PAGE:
A new innovation by AltusGroup could reportedly reduce maintenance costs and extend the lifespan of bridges from 50 years to upwards of 75 to 100 years by improving their corrosion resistance through the use of carbon fiber reinforced polymer (CFRP) grid in precast concrete bridge piles.

In this technology, CFRP mesh surrounding a composite support structure with a plurality of support strands is encapsulated in concrete to provide high corrosive resistance and provide increased ability to withstand compressive, tensile and shear loading as compared with carbon steel spirals commonly used in piles today.

This extension of the CarbonCast line introduces AltusGroup’s technology to the pile market sector. Although the brand is already producing CarbonCast enclosure systems for building exteriors and CarbonCast double tees for structured parking, this new bridge pile would be the first CarbonCast technology to enter the DOT and transportation segment.

The CFRP grid aims to deliver increased corrosion-resistance and a greater ability to withstand compressive, tensile and shear loading compared with the conventional steel spirals and reinforcing bar it would replace, making it a particularly attractive option in in coastal and marine environments where the presence of salt often amplifies the possibility and speed of corrosion, a major problem identified by many DOTs.

The CFRP grid resists the extreme corrosion common in the splash zone of a pile where it is most susceptible to impact, damage and cracking. The corrosion of conventional steel, on the other hand, expands and damages the concrete encasing it, which in turn compromises the integrity of the bridge itself.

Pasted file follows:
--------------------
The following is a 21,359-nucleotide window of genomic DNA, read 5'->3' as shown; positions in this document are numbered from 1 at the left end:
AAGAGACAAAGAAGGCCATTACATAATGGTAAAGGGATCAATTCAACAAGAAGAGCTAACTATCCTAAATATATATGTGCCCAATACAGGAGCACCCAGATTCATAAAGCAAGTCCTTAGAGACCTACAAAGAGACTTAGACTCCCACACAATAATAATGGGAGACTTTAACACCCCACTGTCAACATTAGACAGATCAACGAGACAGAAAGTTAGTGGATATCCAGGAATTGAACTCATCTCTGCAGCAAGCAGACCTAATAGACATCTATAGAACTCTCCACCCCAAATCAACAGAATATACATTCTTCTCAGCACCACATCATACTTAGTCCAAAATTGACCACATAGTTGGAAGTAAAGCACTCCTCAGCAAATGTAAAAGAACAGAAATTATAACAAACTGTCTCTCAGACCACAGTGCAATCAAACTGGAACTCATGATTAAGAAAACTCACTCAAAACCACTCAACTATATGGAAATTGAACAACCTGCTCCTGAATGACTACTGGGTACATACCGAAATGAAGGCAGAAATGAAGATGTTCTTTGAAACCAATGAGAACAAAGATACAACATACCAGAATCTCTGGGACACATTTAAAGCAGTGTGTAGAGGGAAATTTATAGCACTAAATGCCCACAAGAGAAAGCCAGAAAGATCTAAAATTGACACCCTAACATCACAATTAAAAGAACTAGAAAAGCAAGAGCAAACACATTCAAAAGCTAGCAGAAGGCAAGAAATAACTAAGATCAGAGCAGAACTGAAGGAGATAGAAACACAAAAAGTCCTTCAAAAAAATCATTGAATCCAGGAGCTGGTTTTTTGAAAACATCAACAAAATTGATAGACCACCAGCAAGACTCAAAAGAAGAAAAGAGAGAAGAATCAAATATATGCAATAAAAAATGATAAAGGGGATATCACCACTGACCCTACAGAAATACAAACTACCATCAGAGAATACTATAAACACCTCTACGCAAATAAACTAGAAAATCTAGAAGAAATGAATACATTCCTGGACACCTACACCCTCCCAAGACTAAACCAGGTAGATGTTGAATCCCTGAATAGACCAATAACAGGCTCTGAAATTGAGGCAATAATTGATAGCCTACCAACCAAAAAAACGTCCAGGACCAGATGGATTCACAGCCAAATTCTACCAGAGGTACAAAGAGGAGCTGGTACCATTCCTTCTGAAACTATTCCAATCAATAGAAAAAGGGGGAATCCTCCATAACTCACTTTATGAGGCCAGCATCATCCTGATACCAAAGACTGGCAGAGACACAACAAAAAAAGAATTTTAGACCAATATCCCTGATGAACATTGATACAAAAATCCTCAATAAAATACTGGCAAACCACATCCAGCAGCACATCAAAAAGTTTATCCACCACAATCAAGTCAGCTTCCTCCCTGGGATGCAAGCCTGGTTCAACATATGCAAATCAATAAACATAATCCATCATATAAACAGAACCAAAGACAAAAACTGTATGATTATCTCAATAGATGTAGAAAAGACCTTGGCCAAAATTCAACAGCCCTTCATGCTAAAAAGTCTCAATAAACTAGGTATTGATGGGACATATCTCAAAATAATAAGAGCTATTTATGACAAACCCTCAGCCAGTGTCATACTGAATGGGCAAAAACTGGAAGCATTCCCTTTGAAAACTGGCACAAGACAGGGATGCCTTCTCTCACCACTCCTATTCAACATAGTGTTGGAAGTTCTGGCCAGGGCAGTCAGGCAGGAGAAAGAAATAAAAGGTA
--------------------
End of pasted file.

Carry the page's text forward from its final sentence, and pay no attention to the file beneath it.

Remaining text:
The American Society of Civil Engineers’ 2013 Report Card for America’s Infrastructure rates one in nine of the nation’s bridges as structurally deficient. Of the nation’s 607,380 bridges, the average age of a bridge is 42 years, and most have a design life of only 50. Targeting the commercial construction sector of the market for initial technology commercialization, AltusGroup plans to work closely with many states’ DOTs, especially those with coastal zones and exposure conditions that are in need of improved and enhanced durability.

Dr. Sami Rizkalla, of the North Carolina State University Constructed Facilities Laboratory in Raleigh, N.C. performed initial testing of the pile concept and confinement of CFRP grid versus steel spirals. Florida DOT’s structural research and testing facility, the Marcus H. Ansley Structures Research Center Laboratory in Tallahassee, Fla., performed subsequent testing, including pile load testing and driving in known soil conditions.

AltusGroup was founded in 2003 as the first-ever international partnership of precast companies with the goal of developing, manufacturing and marketing precast innovations. The 16 North American and three international AltusGroup companies have more than two dozen structural and architectural locations in the U.S., offering architects, engineers and contractors a network of manufacturing plants, technical staff and sales personnel. For more information, visit www.altusprecast.com.